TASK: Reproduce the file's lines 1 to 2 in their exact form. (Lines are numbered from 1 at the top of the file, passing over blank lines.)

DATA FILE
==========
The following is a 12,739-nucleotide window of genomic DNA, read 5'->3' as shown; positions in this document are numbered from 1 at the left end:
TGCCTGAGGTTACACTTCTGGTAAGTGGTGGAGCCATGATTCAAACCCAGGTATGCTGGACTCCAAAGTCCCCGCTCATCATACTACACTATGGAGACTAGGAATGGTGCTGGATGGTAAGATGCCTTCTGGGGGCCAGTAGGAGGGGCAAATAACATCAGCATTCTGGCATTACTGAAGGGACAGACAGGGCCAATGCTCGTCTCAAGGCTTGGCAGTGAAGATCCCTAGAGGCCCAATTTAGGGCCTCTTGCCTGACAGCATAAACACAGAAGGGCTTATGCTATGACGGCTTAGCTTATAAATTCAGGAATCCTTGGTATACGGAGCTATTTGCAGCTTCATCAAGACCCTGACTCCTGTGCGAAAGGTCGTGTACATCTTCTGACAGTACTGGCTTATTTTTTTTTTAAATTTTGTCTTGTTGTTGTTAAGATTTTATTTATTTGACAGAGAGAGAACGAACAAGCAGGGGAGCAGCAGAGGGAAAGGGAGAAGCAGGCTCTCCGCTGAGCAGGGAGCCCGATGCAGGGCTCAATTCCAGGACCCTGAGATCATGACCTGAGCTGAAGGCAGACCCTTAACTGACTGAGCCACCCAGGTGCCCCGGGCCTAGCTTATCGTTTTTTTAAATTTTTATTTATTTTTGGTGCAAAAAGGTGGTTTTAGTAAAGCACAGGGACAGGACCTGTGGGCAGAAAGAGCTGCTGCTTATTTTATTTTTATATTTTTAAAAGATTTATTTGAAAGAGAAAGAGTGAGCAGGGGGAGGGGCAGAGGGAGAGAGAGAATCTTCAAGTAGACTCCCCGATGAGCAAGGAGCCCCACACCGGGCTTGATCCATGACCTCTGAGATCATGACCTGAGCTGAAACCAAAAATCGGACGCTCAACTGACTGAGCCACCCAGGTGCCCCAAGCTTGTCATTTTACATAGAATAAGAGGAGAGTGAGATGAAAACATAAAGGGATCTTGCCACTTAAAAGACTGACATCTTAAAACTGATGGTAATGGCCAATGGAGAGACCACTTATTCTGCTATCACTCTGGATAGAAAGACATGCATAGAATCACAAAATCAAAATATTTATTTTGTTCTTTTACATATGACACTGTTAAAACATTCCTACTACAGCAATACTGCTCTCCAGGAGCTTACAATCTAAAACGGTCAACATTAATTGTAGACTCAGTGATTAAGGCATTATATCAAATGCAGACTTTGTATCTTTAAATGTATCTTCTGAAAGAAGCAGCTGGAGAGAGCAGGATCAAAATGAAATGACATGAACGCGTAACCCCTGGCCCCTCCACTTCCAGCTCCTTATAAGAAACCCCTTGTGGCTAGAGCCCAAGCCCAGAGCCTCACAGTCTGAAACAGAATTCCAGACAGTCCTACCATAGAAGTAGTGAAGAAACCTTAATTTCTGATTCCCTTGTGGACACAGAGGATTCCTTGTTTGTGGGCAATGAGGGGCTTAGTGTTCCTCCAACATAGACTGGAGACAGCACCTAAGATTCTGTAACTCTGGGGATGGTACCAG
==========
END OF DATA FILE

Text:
The following is a 12,739-nucleotide window of genomic DNA, read 5'->3' as shown; positions in this document are numbered from 1 at the left end:
TGCCTGAGGTTACACTTCTGGTAAGTGGTGGAGCCATGATTCAAACCCAGGTATGCTGGACTCCAAAGTCCCCGCTCATCATACTACACTATGGAGACTAGGAATGGTGCTGGATGGTAAGATGCCTTCTGGGGGCCAGTAGGAGGGGCAAATAACATCAGCATTCTGGCATTACTGAAGGGACAGACAGGGCCAATGCTCGTCTCAAGGCTTGGCAGTGAAGATCCCTAGAGGCCCAATTTAGGGCCTCTTGCCTGACAGCATAAACACAGAAGGGCTTATGCTATGACGGCTTAGCTTATAAATTCAGGAATCCTTGGTATACGGAGCTATTTGCAGCTTCATCAAGACCCTGACTCCTGTGCGAAAGGTCGTGTACATCTTCTGACAGTACTGGCTTATTTTTTTTTTAAATTTTGTCTTGTTGTTGTTAAGATTTTATTTATTTGACAGAGAGAGAACGAACAAGCAGGGGAGCAGCAGAGGGAAAGGGAGAAGCAGGCTCTCCGCTGAGCAGGGAGCCCGATGCAGGGCTCAATTCCAGGACCCTGAGATCATGACCTGAGCTGAAGGCAGACCCTTAACTGACTGAGCCACCCAGGTGCCCCGGGCCTAGCTTATCGTTTTTTTAAATTTTTATTTATTTTTGGTGCAAAAAGGTGGTTTTAGTAAAGCACAGGGACAGGACCTGTGGGCAGAAAGAGCTGCTGCTTATTTTATTTTTATATTTTTAAAAGATTTATTTGAAAGAGAAAGAGTGAGCAGGGGGAGGGGCAGAGGGAGAGAGAGAATCTTCAAGTAGACTCCCCGATGAGCAAGGAGCCCCACACCGGGCTTGATCCATGACCTCTGAGATCATGACCTGAGCTGAAACCAAAAATCGGACGCTCAACTGACTGAGCCACCCAGGTGCCCCAAGCTTGTCATTTTACATAGAATAAGAGGAGAGTGAGATGAAAACATAAAGGGATCTTGCCACTTAAAAGACTGACATCTTAAAACTGATGGTAATGGCCAATGGAGAGACCACTTATTCTGCTATCACTCTGGATAGAAAGACATGCATAGAATCACAAAATCAAAATATTTATTTTGTTCTTTTACATATGACACTGTTAAAACATTCCTACTACAGCAATACTGCTCTCCAGGAGCTTACAATCTAAAACGGTCAACATTAATTGTAGACTCAGTGATTAAGGCATTATATCAAATGCAGACTTTGTATCTTTAAATGTATCTTCTGAAAGAAGCAGCTGGAGAGAGCAGGATCAAAATGAAATGACATGAACGCGTAACCCCTGGCCCCTCCACTTCCAGCTCCTTATAAGAAACCCCTTGTGGCTAGAGCCCAAGCCCAGAGCCTCACAGTCTGAAACAGAATTCCAGACAGTCCTACCATAGAAGTAGTGAAGAAACCTTAATTTCTGATTCCCTTGTGGACACAGAGGATTCCTTGTTTGTGGGCAATGAGGGGCTTAGTGTTCCTCCAACATAGACTGGAGACAGCACCTAAGATTCTGTAACTCTGGGGATGGTACCAG